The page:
Medical Mistrust Can Have Serious Impact on Lung Cancer Outcomes
When faced with a frightening diagnosis like lung cancer, many people turn to and lean on their doctors for advice and support. But imagine facing such a diagnosis if you did not trust your doctor or feel that they supported you. This is a reality for many people who do not have faith in the medical system, which experts call “medical mistrust.”
What is medical mistrust?
Laura Bogart, a doctor who has studied and written about medical mistrust, defines it as “an absence of trust that health care providers and organizations genuinely care for patients’ interests, are honest, practice confidentiality, and have the competence to produce the best possible results.”
Medical mistrust is often connected torace. Specifically, many Black Americans mistrust the medical system because of how medical professionals and systems mistreated their ancestors. Historically, the Eugenics Movement and racist beliefs led to the involuntary sterilization of women of color in the United States in the twentieth century. Six hundred African-American men were chosen for the “Tuskegee Study of Untreated Syphilis in the Negro Male,” launched during the Great Depression. They were told they had “bad blood,” and many underwent painful spinal taps and other medical procedures. Of those 600 men, 399 had syphilis. Even after the U.S. Public Health Service in 1945 approved penicillin to treat the disease, the study that began in 1932 would continue until 1972 without the men being treated – all in the name of medical research. The study’s participants experienced severe health problems including blindness, mental impairment and death. Unfortunately, members of the Black community continue to face problems today. For example, studies show that Black patients in America are still undertreated for pain compared to white patients. It’s not surprising that there is mistrust when and if a person of color seeks medical attention.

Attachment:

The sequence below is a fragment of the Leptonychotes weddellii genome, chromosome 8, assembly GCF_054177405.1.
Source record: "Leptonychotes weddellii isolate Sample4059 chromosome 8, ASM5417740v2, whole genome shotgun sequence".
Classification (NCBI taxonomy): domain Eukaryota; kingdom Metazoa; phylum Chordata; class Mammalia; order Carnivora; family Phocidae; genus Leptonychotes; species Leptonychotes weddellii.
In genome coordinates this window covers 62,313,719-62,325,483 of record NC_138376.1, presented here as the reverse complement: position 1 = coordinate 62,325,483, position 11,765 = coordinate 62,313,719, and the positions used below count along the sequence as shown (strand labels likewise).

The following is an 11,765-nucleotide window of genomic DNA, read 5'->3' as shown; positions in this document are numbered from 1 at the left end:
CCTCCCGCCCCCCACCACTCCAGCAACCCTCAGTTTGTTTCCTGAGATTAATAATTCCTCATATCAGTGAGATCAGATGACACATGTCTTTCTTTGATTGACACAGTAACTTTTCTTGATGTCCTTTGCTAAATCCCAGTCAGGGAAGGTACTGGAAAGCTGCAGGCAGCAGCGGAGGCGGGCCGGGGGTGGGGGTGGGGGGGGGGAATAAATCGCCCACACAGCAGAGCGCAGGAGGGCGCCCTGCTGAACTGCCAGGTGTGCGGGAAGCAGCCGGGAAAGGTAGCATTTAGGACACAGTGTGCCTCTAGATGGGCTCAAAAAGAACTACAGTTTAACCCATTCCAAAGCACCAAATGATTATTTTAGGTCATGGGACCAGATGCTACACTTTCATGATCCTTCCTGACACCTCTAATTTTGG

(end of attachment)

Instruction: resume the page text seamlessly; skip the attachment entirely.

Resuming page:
It’s important to note that the term, “medical mistrust” is problematic because it blames the African American community for their lack of trust in the medical system. Calling it medical mistrust, “puts [the blame] on the community when in fact the community has been let down by the medical system and by providers who continue to discriminate,” says Kimlin Tam Ashing, the director of the Center of Community Alliance for Research and Education at the City of Hope cancer center. However, the term is still widely used in medical literature.
How does medical mistrust factor into lung cancer treatment?
Lung cancer screenings are one of the most effective tools to reduce lung cancer mortality rates, by catching the disease in the early stages. However, The American Cancer Society 2022 “State of Lung Cancer” report shows that only 5.8% of all eligible Americans have been screened for lung cancer, and some states have screening rates as low as 1%. A 2022 study of lung cancer and medical mistrust suggested that lung cancer screenings may be more successful if medical professionals address the causes of medical mistrust.